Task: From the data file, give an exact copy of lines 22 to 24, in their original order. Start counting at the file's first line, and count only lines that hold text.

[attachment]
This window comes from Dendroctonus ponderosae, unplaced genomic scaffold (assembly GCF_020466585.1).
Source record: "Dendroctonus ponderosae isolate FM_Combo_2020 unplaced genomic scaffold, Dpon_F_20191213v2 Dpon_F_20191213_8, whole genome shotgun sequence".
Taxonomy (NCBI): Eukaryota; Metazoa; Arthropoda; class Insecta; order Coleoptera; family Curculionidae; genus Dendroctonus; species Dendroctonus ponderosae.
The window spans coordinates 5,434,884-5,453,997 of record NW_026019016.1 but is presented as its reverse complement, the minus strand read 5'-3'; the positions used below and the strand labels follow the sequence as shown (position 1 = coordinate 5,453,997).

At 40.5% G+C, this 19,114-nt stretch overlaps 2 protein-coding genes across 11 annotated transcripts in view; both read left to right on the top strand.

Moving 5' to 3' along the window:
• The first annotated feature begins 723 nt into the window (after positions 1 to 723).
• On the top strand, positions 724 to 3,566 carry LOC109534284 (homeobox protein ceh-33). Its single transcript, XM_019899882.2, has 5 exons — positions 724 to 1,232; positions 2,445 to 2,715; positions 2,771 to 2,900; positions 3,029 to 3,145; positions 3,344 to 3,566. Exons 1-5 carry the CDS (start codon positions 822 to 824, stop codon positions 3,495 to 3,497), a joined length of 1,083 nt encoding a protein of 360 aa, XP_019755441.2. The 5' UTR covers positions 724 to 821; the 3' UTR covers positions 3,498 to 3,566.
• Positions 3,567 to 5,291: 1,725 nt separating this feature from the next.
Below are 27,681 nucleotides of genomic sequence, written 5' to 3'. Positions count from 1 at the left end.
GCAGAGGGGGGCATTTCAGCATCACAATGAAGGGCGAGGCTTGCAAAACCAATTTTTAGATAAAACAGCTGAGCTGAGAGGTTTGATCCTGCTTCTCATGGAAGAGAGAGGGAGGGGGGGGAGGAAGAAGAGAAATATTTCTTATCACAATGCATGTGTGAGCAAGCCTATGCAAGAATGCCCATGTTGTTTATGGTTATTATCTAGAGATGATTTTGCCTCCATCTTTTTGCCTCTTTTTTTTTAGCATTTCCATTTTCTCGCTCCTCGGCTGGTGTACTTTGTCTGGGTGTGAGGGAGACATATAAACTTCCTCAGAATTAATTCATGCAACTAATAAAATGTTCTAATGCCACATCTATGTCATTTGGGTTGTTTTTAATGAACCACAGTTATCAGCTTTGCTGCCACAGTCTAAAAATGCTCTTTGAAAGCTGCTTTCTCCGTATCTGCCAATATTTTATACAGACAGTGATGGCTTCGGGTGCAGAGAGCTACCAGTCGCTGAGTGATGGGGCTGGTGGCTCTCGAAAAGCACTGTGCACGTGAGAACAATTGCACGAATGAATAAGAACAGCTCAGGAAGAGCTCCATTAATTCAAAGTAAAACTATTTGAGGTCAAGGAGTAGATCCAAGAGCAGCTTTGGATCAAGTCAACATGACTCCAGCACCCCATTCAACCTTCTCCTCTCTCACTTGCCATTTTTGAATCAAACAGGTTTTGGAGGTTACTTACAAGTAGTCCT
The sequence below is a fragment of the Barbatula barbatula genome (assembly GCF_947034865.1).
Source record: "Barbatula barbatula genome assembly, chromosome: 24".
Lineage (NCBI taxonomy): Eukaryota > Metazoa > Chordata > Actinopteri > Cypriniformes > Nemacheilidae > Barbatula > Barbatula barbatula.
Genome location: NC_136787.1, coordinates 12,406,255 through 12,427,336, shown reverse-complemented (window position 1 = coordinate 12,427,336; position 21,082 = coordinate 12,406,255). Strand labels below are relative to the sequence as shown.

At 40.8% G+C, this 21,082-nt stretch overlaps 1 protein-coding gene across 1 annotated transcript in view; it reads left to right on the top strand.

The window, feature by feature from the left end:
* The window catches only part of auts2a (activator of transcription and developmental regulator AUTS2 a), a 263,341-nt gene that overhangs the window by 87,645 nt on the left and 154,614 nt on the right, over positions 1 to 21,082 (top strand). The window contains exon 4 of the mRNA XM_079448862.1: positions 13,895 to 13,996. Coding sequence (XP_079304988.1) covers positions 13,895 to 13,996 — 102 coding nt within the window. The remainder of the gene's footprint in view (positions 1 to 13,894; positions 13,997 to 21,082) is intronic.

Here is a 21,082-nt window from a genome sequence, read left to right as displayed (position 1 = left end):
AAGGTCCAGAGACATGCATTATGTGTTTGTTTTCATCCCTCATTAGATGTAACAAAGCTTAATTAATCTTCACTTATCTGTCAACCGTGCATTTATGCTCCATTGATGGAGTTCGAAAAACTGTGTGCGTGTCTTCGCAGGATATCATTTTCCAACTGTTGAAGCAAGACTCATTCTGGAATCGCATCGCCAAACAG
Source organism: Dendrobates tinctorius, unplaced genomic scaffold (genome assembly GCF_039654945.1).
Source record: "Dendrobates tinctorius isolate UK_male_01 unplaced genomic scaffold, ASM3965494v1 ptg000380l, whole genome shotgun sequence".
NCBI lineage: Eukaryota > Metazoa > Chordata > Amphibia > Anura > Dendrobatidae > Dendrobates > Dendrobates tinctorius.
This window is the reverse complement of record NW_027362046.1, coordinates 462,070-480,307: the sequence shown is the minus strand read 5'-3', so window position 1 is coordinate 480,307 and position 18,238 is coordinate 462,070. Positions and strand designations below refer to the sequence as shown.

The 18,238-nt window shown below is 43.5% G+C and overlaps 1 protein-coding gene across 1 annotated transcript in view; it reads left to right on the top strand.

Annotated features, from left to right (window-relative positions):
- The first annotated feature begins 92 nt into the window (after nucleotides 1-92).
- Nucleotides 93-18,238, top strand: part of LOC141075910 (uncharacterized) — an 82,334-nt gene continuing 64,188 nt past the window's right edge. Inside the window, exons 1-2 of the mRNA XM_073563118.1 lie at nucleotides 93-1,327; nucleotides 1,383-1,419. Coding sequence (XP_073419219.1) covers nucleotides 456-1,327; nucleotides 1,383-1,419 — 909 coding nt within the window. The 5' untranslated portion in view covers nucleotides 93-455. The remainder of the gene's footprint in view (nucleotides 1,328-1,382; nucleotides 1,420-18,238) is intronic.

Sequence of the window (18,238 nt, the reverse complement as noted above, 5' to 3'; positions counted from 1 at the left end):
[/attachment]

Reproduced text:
Source record: "Dendrobates tinctorius isolate UK_male_01 unplaced genomic scaffold, ASM3965494v1 ptg000380l, whole genome shotgun sequence".
NCBI lineage: Eukaryota > Metazoa > Chordata > Amphibia > Anura > Dendrobatidae > Dendrobates > Dendrobates tinctorius.
This window is the reverse complement of record NW_027362046.1, coordinates 462,070-480,307: the sequence shown is the minus strand read 5'-3', so window position 1 is coordinate 480,307 and position 18,238 is coordinate 462,070. Positions and strand designations below refer to the sequence as shown.